Welcome to the 53rd issue of TMPDIR, a weekly newsletter 📰 covering Embedded Linux, IoT systems, and technology in general. Please pass this on to anyone else you think might be interested. Suggestions and feedback are welcome at ✉️ email@example.com.
Thanks for reading!
Khem and Cliff
Quote for the week
The key to performance is elegance, not battalions of special cases. –-Jon Bentley and Doug McIlroy
NXP iMX and iMX8 in particular is one of the best-supported SOC families in Yoe
distro. Recently, we have added support to the Yoe updater as well to support
MX8 platforms, beginning with
It can be easily configured to update either eMMC or SD card based upon the need
to use either of them as default boot media for system. Updater also has an
installed which can partition the eMMC into BOOT/ROOT/DATA partitioning scheme
and provision initial factory
image. The factory image
yoe-installer-image can be built and the resulting wic image flashed into SD
card which is used to provision the eMMC storage media. Once provisioned, normal
OTA functionality is available where it can update the system while keeping
/data parition intact. It can use updater artifacts from
which is primarily used for network-based updaters (FOTA) or from physical media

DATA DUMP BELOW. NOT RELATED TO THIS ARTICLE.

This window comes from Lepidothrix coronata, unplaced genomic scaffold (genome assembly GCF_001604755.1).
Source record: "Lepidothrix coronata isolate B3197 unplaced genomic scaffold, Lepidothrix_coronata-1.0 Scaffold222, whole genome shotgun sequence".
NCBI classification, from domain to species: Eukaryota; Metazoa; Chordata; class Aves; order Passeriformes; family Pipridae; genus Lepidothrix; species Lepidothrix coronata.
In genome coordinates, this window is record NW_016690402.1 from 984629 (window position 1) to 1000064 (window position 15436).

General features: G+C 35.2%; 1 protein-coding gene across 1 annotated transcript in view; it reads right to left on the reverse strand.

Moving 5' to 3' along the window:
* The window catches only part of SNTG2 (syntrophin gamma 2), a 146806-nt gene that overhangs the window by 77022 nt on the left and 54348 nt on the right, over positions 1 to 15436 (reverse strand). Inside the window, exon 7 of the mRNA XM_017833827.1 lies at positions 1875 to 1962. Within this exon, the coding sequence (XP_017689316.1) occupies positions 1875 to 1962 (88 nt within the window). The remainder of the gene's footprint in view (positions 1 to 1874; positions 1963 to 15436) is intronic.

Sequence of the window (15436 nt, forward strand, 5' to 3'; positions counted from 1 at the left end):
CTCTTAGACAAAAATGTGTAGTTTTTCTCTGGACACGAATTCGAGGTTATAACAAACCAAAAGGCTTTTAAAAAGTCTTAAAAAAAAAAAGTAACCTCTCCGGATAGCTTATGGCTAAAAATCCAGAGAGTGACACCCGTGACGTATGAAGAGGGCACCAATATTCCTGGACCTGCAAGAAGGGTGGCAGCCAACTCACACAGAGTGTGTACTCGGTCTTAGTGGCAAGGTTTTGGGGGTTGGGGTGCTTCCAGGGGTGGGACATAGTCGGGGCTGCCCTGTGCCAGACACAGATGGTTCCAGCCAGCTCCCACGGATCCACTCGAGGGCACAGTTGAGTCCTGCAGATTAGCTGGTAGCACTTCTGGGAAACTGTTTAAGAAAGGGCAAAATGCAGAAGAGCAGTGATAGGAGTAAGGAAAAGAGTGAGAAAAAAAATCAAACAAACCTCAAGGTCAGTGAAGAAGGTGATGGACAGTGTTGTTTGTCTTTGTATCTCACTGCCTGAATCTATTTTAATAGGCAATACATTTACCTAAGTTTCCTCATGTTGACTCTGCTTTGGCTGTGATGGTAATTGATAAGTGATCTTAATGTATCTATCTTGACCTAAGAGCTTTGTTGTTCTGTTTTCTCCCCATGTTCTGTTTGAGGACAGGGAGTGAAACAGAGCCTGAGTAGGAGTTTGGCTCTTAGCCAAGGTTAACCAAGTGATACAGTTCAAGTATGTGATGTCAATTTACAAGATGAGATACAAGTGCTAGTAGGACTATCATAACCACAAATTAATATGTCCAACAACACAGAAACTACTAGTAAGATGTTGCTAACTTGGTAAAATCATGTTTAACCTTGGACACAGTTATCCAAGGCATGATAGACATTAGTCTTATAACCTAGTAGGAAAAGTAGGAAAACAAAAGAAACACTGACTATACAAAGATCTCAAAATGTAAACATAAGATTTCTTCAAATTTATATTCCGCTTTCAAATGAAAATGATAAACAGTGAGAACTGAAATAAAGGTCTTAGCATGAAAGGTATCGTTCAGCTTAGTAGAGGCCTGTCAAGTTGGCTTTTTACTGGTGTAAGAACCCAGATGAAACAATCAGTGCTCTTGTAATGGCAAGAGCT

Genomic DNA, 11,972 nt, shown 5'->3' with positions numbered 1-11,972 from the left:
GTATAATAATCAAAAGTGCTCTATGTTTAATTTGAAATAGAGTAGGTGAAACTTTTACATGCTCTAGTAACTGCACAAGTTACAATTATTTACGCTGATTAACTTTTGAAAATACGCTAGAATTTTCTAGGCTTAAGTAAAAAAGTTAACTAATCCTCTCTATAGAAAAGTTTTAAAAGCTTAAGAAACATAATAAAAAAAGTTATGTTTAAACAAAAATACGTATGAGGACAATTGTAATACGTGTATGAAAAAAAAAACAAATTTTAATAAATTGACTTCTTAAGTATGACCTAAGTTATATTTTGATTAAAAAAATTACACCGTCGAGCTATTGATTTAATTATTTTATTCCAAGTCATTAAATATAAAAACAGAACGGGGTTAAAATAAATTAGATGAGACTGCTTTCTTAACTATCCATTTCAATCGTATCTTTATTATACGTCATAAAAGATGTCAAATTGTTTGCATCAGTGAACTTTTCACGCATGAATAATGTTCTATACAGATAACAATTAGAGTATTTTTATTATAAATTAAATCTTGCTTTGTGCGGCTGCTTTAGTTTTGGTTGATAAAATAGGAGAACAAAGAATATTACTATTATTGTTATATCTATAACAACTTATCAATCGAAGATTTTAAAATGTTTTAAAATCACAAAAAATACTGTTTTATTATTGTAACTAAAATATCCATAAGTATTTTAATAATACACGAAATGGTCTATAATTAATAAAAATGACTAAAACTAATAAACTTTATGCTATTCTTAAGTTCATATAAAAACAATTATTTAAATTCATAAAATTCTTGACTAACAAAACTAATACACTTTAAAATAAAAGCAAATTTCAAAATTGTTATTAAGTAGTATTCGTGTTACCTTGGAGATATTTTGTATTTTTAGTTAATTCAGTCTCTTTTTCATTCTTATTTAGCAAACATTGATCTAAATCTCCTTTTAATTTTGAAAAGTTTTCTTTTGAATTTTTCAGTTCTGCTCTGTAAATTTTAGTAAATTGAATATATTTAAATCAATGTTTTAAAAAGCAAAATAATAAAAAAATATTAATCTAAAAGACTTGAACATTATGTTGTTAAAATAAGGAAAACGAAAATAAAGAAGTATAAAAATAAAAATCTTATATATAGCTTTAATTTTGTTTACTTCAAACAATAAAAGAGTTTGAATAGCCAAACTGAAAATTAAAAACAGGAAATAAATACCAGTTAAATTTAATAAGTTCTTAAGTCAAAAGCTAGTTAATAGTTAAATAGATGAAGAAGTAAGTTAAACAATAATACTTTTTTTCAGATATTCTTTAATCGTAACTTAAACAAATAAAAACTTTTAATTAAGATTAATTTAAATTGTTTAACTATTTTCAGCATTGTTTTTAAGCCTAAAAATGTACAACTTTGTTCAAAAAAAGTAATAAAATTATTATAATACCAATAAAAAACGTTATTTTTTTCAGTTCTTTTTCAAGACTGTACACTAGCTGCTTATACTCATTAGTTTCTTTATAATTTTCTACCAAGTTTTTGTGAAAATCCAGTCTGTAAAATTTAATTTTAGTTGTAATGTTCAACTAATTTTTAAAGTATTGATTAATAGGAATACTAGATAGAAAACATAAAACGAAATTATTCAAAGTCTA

e.g. USB stick or SD card formatted with VFAT or any other file systems readable
by Linux. The Yoe updater can also install/update default recovery images in
eMMC hardware partitions
mmcblk0boot1 if needed; however,
that is disabled by default.
While this might look like a one-liner, this is a significant change in toolchain defaults. The search order for libraries is such that first DT_RPATH is searched and then LD_LIBRARY_PATH and finally it looks at DT_RUNPATH. With this change, the toolchain will emit DT_RUNPATH whenever it was emitting DT_RPATH, making it harder for malicious shared libraries to inject themselves. This, however, could also impact some assumptions in applications if they rely upon DT_RPATHs priority, therefore it will be good to check that in your applications with the upcoming 4.2 Yocto release where this change will be available. If reproducible builds are important to you then you might need to regenerate the shared state cache.
Work continues with Shelly Device support and reworking of the Serial MCU high-rate data.
for checking/linting in SIOT. This tool is a wrapper around many of the
available code checkers for Go and provides a convenient way to run the most
useful ones in one easy tool. The tooling for Go is very good.
While the original CANable device is no longer available, there are numerous clones available from China. I purchased two of them and they seem to work and may be a good option for doing CAN development with Linux. Simple IoT already has support for watching a CAN bus and capturing data in InfluxDB to graph in Grafana -- it is a quick way to get CAN data into graphs during development.
Thoughts, feedback? Let us know: ✉️ firstname.lastname@example.org.